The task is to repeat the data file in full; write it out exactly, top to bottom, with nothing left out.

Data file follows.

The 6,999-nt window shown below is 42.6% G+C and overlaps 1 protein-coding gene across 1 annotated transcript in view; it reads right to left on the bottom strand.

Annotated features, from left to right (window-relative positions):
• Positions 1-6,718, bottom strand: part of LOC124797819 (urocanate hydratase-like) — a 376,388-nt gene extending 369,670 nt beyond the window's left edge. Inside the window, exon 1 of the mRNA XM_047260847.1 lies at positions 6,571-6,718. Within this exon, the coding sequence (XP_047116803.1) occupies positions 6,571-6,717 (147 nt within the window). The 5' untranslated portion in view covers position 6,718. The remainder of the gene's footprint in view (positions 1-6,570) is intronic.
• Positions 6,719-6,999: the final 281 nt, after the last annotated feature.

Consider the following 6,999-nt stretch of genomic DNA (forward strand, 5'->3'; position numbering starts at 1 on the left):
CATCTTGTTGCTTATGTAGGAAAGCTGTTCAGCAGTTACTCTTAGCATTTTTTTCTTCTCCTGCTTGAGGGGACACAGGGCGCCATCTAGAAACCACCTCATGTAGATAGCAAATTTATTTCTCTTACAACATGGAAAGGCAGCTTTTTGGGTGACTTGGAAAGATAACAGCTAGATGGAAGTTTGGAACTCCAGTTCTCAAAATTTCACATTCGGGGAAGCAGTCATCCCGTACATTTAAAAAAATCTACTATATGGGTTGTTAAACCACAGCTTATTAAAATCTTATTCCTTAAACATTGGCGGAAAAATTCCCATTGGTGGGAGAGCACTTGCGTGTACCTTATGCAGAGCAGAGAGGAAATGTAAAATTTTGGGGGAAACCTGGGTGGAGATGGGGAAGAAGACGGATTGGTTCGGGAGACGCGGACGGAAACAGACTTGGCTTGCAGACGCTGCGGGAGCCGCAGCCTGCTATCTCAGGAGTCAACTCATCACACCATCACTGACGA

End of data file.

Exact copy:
The 6,999-nt window shown below is 42.6% G+C and overlaps 1 protein-coding gene across 1 annotated transcript in view; it reads right to left on the bottom strand.

Annotated features, from left to right (window-relative positions):
• Positions 1-6,718, bottom strand: part of LOC124797819 (urocanate hydratase-like) — a 376,388-nt gene extending 369,670 nt beyond the window's left edge. Inside the window, exon 1 of the mRNA XM_047260847.1 lies at positions 6,571-6,718. Within this exon, the coding sequence (XP_047116803.1) occupies positions 6,571-6,717 (147 nt within the window). The 5' untranslated portion in view covers position 6,718. The remainder of the gene's footprint in view (positions 1-6,570) is intronic.
• Positions 6,719-6,999: the final 281 nt, after the last annotated feature.

Consider the following 6,999-nt stretch of genomic DNA (forward strand, 5'->3'; position numbering starts at 1 on the left):
CATCTTGTTGCTTATGTAGGAAAGCTGTTCAGCAGTTACTCTTAGCATTTTTTTCTTCTCCTGCTTGAGGGGACACAGGGCGCCATCTAGAAACCACCTCATGTAGATAGCAAATTTATTTCTCTTACAACATGGAAAGGCAGCTTTTTGGGTGACTTGGAAAGATAACAGCTAGATGGAAGTTTGGAACTCCAGTTCTCAAAATTTCACATTCGGGGAAGCAGTCATCCCGTACATTTAAAAAAATCTACTATATGGGTTGTTAAACCACAGCTTATTAAAATCTTATTCCTTAAACATTGGCGGAAAAATTCCCATTGGTGGGAGAGCACTTGCGTGTACCTTATGCAGAGCAGAGAGGAAATGTAAAATTTTGGGGGAAACCTGGGTGGAGATGGGGAAGAAGACGGATTGGTTCGGGAGACGCGGACGGAAACAGACTTGGCTTGCAGACGCTGCGGGAGCCGCAGCCTGCTATCTCAGGAGTCAACTCATCACACCATCACTGACGA